I’ve been pondering my attachment to the past a lot recently. The last of my belongings from my former home were delivered last week. It was a long time coming and I opened each box with anticipation, looking for certain items that I was sure would be there. Alas, two treasured books were missing … and I mourn them.
Through the twists and turns my life has taken since 2006, I’ve experienced a lot of loss. One would think that it would get easier to shrug it off but the memory of these things, and the loss of them now realized, sort of makes me sad.
They were just books, for goodness sakes. Granted, one was an antique dictionary that I treasured and cannot be replaced but they still were just books.
What is it about our minds that causes us to hold an attachment to the past? What is it about our psychology that wants to be attached to the past?
Our history is there as a guide. What we had, where we’ve been, what we did, or what we did not do is utterly moot. The past cannot be changed, but we can change how we view the past. We can choose to learn from it and, hopefully, grow.
As we strain to understand the experience of having been in a relationship with a narcissist and find our new place in life, how much does attachment to the past operate as a force that keeps us from moving forward again? Learning to detach from events in our past plays a huge role in our recovery. That being said, letting go of those attachments is not easy.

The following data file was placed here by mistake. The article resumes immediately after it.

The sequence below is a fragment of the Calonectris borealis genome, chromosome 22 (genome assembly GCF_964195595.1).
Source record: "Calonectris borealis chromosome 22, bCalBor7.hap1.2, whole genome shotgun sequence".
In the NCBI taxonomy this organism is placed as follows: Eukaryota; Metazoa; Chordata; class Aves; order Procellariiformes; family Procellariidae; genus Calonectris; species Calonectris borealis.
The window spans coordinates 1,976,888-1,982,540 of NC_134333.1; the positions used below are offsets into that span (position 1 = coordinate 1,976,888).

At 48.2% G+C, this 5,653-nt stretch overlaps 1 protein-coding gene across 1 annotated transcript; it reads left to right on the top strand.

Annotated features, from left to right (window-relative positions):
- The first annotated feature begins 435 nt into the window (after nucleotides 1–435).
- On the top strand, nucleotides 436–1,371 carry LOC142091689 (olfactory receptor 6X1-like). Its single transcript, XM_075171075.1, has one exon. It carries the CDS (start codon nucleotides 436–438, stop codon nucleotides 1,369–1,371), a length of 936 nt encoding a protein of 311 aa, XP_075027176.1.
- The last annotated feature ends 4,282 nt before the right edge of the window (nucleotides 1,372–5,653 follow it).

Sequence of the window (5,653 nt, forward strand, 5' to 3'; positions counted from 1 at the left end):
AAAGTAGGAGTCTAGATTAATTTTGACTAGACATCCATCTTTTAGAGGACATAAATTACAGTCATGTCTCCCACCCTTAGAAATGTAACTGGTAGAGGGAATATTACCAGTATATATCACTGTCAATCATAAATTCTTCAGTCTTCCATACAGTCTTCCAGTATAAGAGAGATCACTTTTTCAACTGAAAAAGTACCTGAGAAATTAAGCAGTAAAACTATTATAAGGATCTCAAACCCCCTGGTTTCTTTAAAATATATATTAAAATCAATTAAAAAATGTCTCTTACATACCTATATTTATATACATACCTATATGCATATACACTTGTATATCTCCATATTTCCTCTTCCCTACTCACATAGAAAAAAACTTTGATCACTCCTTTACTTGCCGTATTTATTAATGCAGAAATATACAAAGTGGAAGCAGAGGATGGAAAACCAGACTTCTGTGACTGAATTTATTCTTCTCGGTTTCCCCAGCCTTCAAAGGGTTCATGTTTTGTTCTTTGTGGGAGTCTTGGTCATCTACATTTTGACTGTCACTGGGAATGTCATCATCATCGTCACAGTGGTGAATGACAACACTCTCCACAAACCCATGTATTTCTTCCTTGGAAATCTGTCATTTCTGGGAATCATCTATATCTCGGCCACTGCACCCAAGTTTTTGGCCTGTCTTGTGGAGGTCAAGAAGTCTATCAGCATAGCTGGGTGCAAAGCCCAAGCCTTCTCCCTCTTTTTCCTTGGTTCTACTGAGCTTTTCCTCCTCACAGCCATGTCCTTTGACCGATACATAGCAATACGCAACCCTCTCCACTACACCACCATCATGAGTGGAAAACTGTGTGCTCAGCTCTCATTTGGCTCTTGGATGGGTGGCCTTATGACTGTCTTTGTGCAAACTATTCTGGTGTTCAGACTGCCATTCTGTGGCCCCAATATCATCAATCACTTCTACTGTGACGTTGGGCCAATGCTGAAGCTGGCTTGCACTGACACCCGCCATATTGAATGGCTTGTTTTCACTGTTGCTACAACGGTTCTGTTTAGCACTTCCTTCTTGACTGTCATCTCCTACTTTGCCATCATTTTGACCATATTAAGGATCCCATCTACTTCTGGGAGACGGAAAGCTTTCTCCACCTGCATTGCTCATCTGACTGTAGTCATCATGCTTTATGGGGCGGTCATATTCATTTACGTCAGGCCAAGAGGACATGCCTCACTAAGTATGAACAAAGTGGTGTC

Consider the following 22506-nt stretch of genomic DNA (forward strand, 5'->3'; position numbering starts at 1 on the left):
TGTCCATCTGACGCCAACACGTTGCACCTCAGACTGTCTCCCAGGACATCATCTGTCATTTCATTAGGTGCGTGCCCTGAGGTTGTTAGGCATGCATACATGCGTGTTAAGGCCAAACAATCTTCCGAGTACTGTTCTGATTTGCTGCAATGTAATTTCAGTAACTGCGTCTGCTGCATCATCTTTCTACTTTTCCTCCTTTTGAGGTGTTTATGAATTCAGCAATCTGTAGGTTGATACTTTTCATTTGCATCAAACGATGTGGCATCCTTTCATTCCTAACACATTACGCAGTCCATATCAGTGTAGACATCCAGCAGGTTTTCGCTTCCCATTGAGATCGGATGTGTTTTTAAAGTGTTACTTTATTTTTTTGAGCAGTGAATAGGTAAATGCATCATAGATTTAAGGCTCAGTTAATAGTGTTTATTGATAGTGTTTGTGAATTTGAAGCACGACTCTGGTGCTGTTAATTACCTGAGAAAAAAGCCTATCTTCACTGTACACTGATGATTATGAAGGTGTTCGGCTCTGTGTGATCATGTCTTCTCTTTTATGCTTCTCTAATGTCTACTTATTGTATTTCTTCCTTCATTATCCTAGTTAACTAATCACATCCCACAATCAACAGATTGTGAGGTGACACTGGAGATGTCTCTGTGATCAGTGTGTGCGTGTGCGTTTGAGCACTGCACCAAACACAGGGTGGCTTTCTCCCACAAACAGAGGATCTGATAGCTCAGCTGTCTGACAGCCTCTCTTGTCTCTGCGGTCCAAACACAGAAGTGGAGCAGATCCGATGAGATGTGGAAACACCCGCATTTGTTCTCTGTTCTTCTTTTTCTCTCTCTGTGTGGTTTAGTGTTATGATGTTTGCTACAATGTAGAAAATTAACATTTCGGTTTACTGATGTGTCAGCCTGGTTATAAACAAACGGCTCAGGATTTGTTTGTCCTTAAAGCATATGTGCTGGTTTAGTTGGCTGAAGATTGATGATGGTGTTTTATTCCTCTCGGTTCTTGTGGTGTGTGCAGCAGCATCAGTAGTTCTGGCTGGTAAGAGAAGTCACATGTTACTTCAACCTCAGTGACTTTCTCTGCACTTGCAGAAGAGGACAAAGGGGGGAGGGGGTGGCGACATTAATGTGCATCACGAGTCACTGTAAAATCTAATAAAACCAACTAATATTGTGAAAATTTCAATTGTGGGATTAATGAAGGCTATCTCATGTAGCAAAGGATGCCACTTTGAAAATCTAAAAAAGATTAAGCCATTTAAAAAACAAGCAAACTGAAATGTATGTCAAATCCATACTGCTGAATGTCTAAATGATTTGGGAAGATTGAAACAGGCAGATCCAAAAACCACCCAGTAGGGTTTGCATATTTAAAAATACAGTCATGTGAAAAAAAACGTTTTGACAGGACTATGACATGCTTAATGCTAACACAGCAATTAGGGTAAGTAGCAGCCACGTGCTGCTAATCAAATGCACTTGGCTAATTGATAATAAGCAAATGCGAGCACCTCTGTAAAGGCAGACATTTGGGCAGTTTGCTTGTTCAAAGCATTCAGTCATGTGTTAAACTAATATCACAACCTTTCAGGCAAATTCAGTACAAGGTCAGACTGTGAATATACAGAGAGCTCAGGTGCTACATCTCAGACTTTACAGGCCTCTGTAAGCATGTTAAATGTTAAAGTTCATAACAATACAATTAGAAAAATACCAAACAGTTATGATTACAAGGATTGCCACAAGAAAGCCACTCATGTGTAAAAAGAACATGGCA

Among the things that I did not lose are many things that I ought not to have kept. Squirreled away in sealed boxes are memorabilia of my lost relationship. Birthday presents … a guitar ... a guitar tuner … hand drawn playing cards … old email archives … and a lot of pictures that I don’t look at but just could not throw away. I even put conscious effort into retaining the date stamps on music in my iTunes library when I recently restored it so I could have my history … even though many of those songs are not checked to play randomly.
This past June 3rd marks the 6-year anniversary of what I’ve often described as the worst day of my life. I wrote about it on the on the third anniversary of the event on this post: http://thelegendarynarcissist.com/oedipus-complex/
The painful memory of that betrayal is less consuming now because I have methods that I use to stop me from dwelling on that event … and on the things that I learned from being involved with a Narcissist.
Those of you who frequent this site know that I have strength but you’ve also read of my weaknesses. My sole purpose in sharing my truths and realizations with all of you is to let you know that you are not alone. Watching your interactions, and the way that you help each other, makes me know that the spirit of the site has taken shape. This site is about helping each other understand what we are feeling and sharing our experiences so that we can learn how to move through our self-imposed barriers to freedom.
Only dwelling in the present can make us free. We have to look into our suffering, our craving. And when we see its face we will smile: You cannot make me your prisoner any more. ~Thich Nhat Hanh
Even though the past is potent, the present is what we have, in spite of our painful memories and self-doubt about the past. Retaining focus on what IS, rather than what WAS or what COULD HAVE BEEN is where your energy should be if you wish to recover from a narcissistic relationship.
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